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Webinar: Thinking About Adaptation: Exploring the Resist-Accept-Direct (RAD) Framework
Tuesday, 07 December 2021, 12:00
Tuesday, December 7, 2021. 12:00 PM. Webinar: Thinking About Adaptation: Exploring the Resist-Accept-Direct (RAD) Framework. Scott Covington, U.S. Fish and Wildlife Service; Robin O’Malley, Robin O’Malley LLC. Sponsored by NOAA. More information here. Register here.
Climate change is a complex management problem because it involves persistent change across large areas and is difficult to address locally. Conditions fueled by or worsened by climate change may favor species new to an area over those that have been longtime inhabitants. The result: ecological transformation although system makeover that can occur when species move due to changes in their surrounding environment. Recognizing the need for coordinated action, representatives of several natural resource management agencies met in 2018 to develop a framework to address ecological transformation. The Resist-Accept-Direct framework allows managers to choose from three management responses:
Resist the direction of change, by working to maintain or restore function, structure or composition, based on historical or table current conditions.
Accept the direction of change, by allowing the change to occur without intervening.
Direct the change, by actively managing processes, function, structure or composition toward a new desired condition.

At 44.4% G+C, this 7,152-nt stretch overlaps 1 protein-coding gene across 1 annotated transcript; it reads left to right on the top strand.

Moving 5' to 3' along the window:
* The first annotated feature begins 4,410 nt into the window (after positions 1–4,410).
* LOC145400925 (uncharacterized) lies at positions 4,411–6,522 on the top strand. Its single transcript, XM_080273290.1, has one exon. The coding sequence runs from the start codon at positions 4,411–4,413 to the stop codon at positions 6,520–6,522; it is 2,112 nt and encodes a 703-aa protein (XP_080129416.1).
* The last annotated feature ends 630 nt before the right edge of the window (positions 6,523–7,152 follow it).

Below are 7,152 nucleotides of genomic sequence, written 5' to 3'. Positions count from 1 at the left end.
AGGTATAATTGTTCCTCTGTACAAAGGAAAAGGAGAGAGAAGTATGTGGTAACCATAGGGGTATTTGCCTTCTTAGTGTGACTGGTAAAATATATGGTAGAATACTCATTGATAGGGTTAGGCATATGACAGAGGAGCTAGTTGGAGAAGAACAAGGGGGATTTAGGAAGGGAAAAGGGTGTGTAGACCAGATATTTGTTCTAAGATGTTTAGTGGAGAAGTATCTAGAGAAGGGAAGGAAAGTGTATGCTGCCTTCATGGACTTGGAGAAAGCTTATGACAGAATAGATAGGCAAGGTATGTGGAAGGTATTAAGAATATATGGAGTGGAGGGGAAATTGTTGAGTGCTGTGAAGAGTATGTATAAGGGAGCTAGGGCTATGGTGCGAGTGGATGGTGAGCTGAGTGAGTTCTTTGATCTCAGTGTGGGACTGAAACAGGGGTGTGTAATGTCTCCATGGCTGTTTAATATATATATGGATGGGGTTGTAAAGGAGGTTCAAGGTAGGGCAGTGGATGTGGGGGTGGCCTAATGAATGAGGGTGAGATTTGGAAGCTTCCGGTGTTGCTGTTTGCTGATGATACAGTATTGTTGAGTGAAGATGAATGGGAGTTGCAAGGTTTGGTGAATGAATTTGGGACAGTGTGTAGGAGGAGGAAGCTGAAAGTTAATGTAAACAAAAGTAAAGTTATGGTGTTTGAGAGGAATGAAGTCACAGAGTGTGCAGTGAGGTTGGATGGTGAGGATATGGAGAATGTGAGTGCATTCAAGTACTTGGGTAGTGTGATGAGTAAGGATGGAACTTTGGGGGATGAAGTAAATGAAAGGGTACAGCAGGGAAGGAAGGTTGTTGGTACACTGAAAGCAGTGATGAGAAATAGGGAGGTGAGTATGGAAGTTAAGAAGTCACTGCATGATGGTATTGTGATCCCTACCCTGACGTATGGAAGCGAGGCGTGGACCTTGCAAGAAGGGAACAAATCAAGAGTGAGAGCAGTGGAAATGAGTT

Managers may need to apply a portfolio of these three options across their area to better manage resources impacted by climate change. Regional portfolios, well-coordinated across multiple systems, can reduce the risk of piloting novel actions at anyone location and ensure that future habitats can maintain associated species at other locations. The RAD framework is one way to weigh the economic, ecological, and sociological costs and benefits of various management strategies that can be applied on landscapes faced with ecological transformation.
Scott Covington is the U.S. Fish and Wildlife Service's National Wildlife Refuge System's Senior Ecologist. He has a background in mitigating wildlife impacts from energy development, including wind projects, oil and gas, and coal mining. This lead him to his current role, where he researches designs to improve restoration and adaptation projects to reduce impacts from climate change - and act as a science facilitator communicating these techniques to Fish and Wildlife Service and partners. Robin O'Malley retired from the USGS Climate Adaptation Science Center network in 2020 after a 30 year career in state, federal, and non-profit service. He currently works with the US FWSS and NPS on climate adaptation strategy, and is assisting the Rosebud Sioux Tribe's Climate Crisis Working Group as it develops an adaptation plan for the tribe.